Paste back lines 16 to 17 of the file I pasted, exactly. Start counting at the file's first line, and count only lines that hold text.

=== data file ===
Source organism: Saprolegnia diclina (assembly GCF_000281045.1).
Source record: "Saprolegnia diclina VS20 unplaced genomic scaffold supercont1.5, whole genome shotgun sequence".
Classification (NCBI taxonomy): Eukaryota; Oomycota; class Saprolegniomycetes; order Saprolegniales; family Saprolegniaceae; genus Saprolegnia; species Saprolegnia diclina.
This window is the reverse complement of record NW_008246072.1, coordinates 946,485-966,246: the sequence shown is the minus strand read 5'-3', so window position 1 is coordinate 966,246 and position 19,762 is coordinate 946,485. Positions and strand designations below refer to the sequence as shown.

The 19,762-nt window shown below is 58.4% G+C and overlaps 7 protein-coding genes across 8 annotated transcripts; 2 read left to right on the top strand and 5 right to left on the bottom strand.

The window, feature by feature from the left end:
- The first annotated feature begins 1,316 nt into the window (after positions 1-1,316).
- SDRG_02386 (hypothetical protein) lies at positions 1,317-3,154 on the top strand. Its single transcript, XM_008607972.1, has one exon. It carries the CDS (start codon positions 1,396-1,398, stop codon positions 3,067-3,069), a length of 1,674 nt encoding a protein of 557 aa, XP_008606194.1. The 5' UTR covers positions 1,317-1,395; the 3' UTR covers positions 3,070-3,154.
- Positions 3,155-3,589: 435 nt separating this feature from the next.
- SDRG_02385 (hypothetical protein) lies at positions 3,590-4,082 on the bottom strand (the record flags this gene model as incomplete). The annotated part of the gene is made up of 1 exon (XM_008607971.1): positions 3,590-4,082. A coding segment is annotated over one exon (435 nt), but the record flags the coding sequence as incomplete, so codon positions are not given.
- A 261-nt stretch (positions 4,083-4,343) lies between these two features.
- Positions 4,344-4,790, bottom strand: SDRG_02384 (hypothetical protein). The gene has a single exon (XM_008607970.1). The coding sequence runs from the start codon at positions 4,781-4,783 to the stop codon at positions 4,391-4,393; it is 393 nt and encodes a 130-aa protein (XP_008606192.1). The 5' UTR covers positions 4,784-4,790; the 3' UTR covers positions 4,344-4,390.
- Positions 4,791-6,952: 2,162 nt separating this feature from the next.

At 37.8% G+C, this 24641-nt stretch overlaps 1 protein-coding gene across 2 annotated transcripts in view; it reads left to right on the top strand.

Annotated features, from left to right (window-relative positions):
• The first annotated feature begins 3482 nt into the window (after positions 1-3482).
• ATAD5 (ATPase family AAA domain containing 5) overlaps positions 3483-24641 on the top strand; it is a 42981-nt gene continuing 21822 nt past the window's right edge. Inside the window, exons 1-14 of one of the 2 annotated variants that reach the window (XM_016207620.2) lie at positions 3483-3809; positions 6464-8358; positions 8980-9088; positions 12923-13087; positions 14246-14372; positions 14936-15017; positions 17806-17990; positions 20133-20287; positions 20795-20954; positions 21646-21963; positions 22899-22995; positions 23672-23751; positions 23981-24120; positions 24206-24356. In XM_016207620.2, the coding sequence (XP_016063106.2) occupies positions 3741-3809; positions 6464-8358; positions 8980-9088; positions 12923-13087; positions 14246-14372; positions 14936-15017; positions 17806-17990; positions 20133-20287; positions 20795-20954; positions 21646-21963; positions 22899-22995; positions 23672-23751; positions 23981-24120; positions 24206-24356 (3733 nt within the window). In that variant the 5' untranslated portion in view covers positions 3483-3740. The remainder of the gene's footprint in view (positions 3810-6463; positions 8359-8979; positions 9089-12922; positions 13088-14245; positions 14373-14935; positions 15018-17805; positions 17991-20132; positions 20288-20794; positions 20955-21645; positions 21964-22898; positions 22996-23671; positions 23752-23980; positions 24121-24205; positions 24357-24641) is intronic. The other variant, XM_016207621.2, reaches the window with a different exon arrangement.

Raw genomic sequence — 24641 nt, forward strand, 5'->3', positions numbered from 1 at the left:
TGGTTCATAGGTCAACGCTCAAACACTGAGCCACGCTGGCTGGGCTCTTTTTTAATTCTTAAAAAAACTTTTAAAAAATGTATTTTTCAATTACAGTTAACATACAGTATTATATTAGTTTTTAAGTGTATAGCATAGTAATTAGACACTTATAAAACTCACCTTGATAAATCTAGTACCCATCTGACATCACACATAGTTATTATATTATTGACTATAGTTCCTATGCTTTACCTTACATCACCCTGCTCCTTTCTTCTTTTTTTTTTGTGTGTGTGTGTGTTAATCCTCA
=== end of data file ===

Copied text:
• The first annotated feature begins 3482 nt into the window (after positions 1-3482).
• ATAD5 (ATPase family AAA domain containing 5) overlaps positions 3483-24641 on the top strand; it is a 42981-nt gene continuing 21822 nt past the window's right edge. Inside the window, exons 1-14 of one of the 2 annotated variants that reach the window (XM_016207620.2) lie at positions 3483-3809; positions 6464-8358; positions 8980-9088; positions 12923-13087; positions 14246-14372; positions 14936-15017; positions 17806-17990; positions 20133-20287; positions 20795-20954; positions 21646-21963; positions 22899-22995; positions 23672-23751; positions 23981-24120; positions 24206-24356. In XM_016207620.2, the coding sequence (XP_016063106.2) occupies positions 3741-3809; positions 6464-8358; positions 8980-9088; positions 12923-13087; positions 14246-14372; positions 14936-15017; positions 17806-17990; positions 20133-20287; positions 20795-20954; positions 21646-21963; positions 22899-22995; positions 23672-23751; positions 23981-24120; positions 24206-24356 (3733 nt within the window). In that variant the 5' untranslated portion in view covers positions 3483-3740. The remainder of the gene's footprint in view (positions 3810-6463; positions 8359-8979; positions 9089-12922; positions 13088-14245; positions 14373-14935; positions 15018-17805; positions 17991-20132; positions 20288-20794; positions 20955-21645; positions 21964-22898; positions 22996-23671; positions 23752-23980; positions 24121-24205; positions 24357-24641) is intronic. The other variant, XM_016207621.2, reaches the window with a different exon arrangement.